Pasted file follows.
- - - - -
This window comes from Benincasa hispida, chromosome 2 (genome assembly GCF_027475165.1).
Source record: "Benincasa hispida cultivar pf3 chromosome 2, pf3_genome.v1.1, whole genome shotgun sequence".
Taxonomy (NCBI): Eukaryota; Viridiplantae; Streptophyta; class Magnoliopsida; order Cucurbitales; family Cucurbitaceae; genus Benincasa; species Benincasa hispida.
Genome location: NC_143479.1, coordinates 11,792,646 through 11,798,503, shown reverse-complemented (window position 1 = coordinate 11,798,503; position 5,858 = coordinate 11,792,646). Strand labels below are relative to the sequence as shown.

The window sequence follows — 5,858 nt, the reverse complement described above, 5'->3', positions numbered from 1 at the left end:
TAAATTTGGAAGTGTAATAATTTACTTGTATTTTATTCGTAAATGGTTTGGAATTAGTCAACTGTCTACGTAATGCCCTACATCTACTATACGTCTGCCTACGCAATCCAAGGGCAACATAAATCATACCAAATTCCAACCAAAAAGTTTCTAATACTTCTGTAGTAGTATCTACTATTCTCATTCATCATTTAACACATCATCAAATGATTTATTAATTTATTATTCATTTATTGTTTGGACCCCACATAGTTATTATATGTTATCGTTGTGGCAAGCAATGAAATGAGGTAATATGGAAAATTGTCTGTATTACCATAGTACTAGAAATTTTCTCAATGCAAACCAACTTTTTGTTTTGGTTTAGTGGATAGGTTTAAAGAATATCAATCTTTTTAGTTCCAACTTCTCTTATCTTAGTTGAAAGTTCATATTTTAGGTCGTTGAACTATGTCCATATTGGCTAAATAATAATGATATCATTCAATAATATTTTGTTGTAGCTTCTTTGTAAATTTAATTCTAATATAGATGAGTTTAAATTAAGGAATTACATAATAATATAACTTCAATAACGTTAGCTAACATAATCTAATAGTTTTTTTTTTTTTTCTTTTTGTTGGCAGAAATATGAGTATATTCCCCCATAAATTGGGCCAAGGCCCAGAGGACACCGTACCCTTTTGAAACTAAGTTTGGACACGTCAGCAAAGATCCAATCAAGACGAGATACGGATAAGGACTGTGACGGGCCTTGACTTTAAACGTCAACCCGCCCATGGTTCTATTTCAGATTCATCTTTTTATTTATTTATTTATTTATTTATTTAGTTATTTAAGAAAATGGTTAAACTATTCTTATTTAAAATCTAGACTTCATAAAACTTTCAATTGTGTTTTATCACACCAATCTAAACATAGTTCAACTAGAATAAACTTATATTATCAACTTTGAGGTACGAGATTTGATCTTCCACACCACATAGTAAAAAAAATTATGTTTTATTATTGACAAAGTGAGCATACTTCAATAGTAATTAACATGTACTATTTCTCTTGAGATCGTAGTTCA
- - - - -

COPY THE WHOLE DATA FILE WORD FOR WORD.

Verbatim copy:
This window comes from Benincasa hispida, chromosome 2 (genome assembly GCF_027475165.1).
Source record: "Benincasa hispida cultivar pf3 chromosome 2, pf3_genome.v1.1, whole genome shotgun sequence".
Taxonomy (NCBI): Eukaryota; Viridiplantae; Streptophyta; class Magnoliopsida; order Cucurbitales; family Cucurbitaceae; genus Benincasa; species Benincasa hispida.
Genome location: NC_143479.1, coordinates 11,792,646 through 11,798,503, shown reverse-complemented (window position 1 = coordinate 11,798,503; position 5,858 = coordinate 11,792,646). Strand labels below are relative to the sequence as shown.

The window sequence follows — 5,858 nt, the reverse complement described above, 5'->3', positions numbered from 1 at the left end:
TAAATTTGGAAGTGTAATAATTTACTTGTATTTTATTCGTAAATGGTTTGGAATTAGTCAACTGTCTACGTAATGCCCTACATCTACTATACGTCTGCCTACGCAATCCAAGGGCAACATAAATCATACCAAATTCCAACCAAAAAGTTTCTAATACTTCTGTAGTAGTATCTACTATTCTCATTCATCATTTAACACATCATCAAATGATTTATTAATTTATTATTCATTTATTGTTTGGACCCCACATAGTTATTATATGTTATCGTTGTGGCAAGCAATGAAATGAGGTAATATGGAAAATTGTCTGTATTACCATAGTACTAGAAATTTTCTCAATGCAAACCAACTTTTTGTTTTGGTTTAGTGGATAGGTTTAAAGAATATCAATCTTTTTAGTTCCAACTTCTCTTATCTTAGTTGAAAGTTCATATTTTAGGTCGTTGAACTATGTCCATATTGGCTAAATAATAATGATATCATTCAATAATATTTTGTTGTAGCTTCTTTGTAAATTTAATTCTAATATAGATGAGTTTAAATTAAGGAATTACATAATAATATAACTTCAATAACGTTAGCTAACATAATCTAATAGTTTTTTTTTTTTTTCTTTTTGTTGGCAGAAATATGAGTATATTCCCCCATAAATTGGGCCAAGGCCCAGAGGACACCGTACCCTTTTGAAACTAAGTTTGGACACGTCAGCAAAGATCCAATCAAGACGAGATACGGATAAGGACTGTGACGGGCCTTGACTTTAAACGTCAACCCGCCCATGGTTCTATTTCAGATTCATCTTTTTATTTATTTATTTATTTATTTATTTAGTTATTTAAGAAAATGGTTAAACTATTCTTATTTAAAATCTAGACTTCATAAAACTTTCAATTGTGTTTTATCACACCAATCTAAACATAGTTCAACTAGAATAAACTTATATTATCAACTTTGAGGTACGAGATTTGATCTTCCACACCACATAGTAAAAAAAATTATGTTTTATTATTGACAAAGTGAGCATACTTCAATAGTAATTAACATGTACTATTTCTCTTGAGATCGTAGTTCA